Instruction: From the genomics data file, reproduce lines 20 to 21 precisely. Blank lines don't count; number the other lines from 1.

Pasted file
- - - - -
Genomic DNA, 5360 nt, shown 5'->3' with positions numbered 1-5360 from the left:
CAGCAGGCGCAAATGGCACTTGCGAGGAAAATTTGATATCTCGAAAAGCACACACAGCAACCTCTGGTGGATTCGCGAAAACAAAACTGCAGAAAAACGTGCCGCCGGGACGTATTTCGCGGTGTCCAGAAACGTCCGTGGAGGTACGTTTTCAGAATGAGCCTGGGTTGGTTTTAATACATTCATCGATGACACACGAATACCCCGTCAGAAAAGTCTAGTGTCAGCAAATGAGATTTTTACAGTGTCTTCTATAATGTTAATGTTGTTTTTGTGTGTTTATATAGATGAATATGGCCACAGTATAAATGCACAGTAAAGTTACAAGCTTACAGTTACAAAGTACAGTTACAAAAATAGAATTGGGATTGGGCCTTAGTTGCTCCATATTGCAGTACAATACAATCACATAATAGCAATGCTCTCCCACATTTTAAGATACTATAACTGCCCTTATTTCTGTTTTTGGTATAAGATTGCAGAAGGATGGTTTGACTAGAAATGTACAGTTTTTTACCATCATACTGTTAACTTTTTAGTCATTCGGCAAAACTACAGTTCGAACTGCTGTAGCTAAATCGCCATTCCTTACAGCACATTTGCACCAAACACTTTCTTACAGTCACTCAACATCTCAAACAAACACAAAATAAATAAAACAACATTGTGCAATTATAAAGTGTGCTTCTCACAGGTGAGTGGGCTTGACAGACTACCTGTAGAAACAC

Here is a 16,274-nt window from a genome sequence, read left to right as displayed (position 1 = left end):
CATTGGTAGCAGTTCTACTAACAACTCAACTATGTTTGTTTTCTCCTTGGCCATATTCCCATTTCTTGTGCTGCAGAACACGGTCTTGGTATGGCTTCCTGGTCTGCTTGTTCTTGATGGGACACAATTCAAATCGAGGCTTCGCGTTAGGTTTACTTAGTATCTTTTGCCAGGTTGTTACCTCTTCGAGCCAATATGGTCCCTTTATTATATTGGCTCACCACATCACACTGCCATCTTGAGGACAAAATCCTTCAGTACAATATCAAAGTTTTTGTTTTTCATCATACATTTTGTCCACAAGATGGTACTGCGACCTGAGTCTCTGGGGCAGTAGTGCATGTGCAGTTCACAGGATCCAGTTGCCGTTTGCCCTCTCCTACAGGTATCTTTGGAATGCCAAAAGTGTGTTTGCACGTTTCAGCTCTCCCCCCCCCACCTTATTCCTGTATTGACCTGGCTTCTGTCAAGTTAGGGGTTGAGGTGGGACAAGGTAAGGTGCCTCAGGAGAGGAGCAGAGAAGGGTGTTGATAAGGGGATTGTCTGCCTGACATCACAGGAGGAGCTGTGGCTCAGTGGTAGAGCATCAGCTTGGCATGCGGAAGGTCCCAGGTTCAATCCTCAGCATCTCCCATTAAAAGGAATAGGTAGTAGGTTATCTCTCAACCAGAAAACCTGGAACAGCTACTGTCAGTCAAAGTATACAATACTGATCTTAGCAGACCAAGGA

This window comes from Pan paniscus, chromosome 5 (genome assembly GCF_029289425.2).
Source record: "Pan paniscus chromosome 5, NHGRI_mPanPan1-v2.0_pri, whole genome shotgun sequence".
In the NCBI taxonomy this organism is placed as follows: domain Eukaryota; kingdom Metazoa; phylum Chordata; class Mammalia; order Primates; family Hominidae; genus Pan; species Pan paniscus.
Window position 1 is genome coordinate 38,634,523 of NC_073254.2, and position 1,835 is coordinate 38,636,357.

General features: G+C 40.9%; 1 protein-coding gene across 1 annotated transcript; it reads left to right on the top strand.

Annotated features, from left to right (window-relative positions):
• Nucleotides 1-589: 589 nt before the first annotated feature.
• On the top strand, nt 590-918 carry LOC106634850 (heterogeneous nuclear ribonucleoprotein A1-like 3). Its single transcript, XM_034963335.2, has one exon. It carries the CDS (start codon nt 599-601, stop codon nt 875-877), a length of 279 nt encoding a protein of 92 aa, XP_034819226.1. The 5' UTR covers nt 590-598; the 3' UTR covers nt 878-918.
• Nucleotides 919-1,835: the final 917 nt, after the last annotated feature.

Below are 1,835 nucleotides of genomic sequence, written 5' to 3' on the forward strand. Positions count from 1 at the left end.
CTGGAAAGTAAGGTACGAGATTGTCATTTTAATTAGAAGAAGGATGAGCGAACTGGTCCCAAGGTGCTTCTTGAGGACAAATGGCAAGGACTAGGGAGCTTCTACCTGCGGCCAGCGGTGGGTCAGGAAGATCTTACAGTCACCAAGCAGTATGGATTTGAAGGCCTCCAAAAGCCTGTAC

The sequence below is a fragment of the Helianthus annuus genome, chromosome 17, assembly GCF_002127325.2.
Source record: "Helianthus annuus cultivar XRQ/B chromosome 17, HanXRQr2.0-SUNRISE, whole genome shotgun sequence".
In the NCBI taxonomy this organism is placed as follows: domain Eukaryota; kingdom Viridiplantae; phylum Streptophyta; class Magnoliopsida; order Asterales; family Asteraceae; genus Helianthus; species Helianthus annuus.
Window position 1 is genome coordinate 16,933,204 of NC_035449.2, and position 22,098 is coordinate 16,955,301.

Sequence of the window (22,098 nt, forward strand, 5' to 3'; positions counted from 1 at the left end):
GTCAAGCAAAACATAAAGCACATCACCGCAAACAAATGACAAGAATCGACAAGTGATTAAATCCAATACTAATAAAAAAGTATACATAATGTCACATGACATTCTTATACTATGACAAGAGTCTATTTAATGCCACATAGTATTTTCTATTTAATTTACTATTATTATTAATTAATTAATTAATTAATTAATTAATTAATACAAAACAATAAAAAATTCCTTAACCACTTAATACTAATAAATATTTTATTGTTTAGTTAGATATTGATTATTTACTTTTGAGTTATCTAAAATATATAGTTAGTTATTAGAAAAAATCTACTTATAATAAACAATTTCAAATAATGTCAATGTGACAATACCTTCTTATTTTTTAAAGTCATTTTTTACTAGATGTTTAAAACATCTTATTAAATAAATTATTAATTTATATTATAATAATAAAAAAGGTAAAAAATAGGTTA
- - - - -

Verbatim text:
Sequence of the window (22,098 nt, forward strand, 5' to 3'; positions counted from 1 at the left end):
GTCAAGCAAAACATAAAGCACATCACCGCAAACAAATGACAAGAATCGACAAGTGATTAAATCCAATACTAATAAAAAAGTATACATAATGTCACATGACATTCTTATACTATGACAAGAGTCTATTTAATGCCACATAGTATTTTCTATTTAATTTACTATTATTATTAATTAATTAATTAATTAATTAATTAATTAATACAAAACAATAAAAAATTCCTTAACCACTTAATACTAATAAATATTTTATTGTTTAGTTAGATATTGATTATTTACTTTTGAGTTATCTAAAATATATAGTTAGTTATTAGAAAAAATCTACTTATAATAAACAATTTCAAATAATGTCAATGTGACAATACCTTCTTATTTTTTAAAGTCATTTTTTACTAGATGTTTAAAACATCTTATTAAATAAATTATTAATTTATATTATAATAATAAAAAAGGTAAAAAATAGGTTA